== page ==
• The best evidence for charter schools that are horrible zombie institutions that suck years from children and millions from taxpayers, come from the bulk of virtual charter schools. If you’re thinking about starting an online charter school, you have a huge uphill climb in terms of serving children well and also in the bad reputation of online charter schools — the latter is well-deserved.

Beyond the question of whether and where charter schools serve students well is the question raised in the past few years about whether a high-growth environment for charter schools can destabilize all of a community’s schools. This is often framed around whether charter schools harm local public school systems, but some of the testimony in the 2017 final report of the NAACP Task Force on Quality Education points to general fragmentation and witnesses’ concerns about fragmentation.3

Bottom line: some cities have good charter sectors, some charter networks are good in general, virtual charter schools are generally bad. No observer should be surprised at all that many Black parents see charter schools as important for themselves and other parents they know, and also that there are significant concerns among Black communities and activists about the proliferation of charter schools in the past decade, especially concentrated proliferation in some districts. Caitlin Emma’s 2018 interview with Derrick Johnson strikes me as a reflection of the debate I’ve observed over the past few years. I am thus entirely unconvinced that any position on charter schools held by a Black parent, community activist, or national civil-rights activist is anything other than honestly held.4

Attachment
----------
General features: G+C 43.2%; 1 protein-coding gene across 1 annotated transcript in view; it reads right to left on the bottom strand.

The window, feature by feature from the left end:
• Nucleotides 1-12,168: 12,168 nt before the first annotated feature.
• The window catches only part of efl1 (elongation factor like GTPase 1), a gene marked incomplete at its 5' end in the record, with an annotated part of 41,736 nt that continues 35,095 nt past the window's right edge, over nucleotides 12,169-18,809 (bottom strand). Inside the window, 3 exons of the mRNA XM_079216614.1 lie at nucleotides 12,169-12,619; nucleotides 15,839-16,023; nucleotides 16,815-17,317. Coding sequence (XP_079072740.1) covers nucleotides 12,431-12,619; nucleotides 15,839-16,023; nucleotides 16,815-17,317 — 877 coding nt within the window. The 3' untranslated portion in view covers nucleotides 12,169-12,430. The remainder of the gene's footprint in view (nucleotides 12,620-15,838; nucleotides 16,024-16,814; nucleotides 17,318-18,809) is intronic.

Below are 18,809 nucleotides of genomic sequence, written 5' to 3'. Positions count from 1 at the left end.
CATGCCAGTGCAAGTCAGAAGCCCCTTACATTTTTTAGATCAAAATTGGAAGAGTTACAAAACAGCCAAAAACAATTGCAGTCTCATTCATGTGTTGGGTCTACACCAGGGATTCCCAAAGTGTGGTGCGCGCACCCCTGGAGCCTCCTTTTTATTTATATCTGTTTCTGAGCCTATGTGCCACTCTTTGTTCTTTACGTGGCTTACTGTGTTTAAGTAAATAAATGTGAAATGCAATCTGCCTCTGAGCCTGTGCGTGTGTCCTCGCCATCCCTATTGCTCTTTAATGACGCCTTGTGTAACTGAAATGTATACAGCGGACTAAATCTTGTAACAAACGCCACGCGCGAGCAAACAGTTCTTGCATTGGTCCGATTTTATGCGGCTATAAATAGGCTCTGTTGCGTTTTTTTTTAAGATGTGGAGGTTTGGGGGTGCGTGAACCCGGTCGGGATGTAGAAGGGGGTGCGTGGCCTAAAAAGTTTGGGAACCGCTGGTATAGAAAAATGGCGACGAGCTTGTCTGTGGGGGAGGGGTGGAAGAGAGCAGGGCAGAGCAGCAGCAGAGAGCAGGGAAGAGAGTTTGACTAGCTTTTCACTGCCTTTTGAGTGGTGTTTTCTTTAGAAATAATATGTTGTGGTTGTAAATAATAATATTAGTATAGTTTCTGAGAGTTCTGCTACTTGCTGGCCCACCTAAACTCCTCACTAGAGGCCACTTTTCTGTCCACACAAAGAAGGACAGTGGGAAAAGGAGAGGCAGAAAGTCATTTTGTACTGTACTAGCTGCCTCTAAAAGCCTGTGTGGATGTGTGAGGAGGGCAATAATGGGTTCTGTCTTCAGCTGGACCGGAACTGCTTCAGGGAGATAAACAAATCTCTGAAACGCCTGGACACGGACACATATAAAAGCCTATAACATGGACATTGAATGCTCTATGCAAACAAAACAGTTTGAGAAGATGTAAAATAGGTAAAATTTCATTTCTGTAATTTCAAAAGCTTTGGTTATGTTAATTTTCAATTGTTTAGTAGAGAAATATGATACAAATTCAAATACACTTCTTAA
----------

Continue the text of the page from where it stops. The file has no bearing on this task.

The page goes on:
Why have the views of charter schools diverged among Democrats since 2016? I suspect that the views of white Democrats have been more affected than those of Black and Latinx Democrats by Trump’s election and the appointment of Betsy DeVos — and DeVos’s remarkable infamy. In addition, the wave of 2018 teacher walkouts in Kentucky, West Virginia, and Arizona may have reached and shaped primarily white Democratic views. That’s only a hunch.

In general I’m skeptical of almost any punditry around major Democratic candidate positions on charter schools. Ned Stanley of 50CAN argued on Twitter that Sanders’ move on charter schools was primarily to pander to teacher unions, even though Sanders’s position mirrors that of the NAACP. Positions on charter schools are far more relevant in state races; I just don’t think positions on charter schools will make much of a difference to candidates in the nomination battle.

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Notes

  1. No one publicly groaned at “A Thurgood Marshall Plan for Public Education.” Bernie, really: do not put a pun in position titles. []
  2. This does not mean that all cities have great charter schools, or that KIPP-ish networks are all good. []
  3. The NAACP task force report never mentioned the fiscal effects on local public school districts; their concerns were systematic beyond districts. []
  4. In other words, people disagree. If you want to claim that your policy opponents on charter schools are astroturf, you’re likely dead wrong. []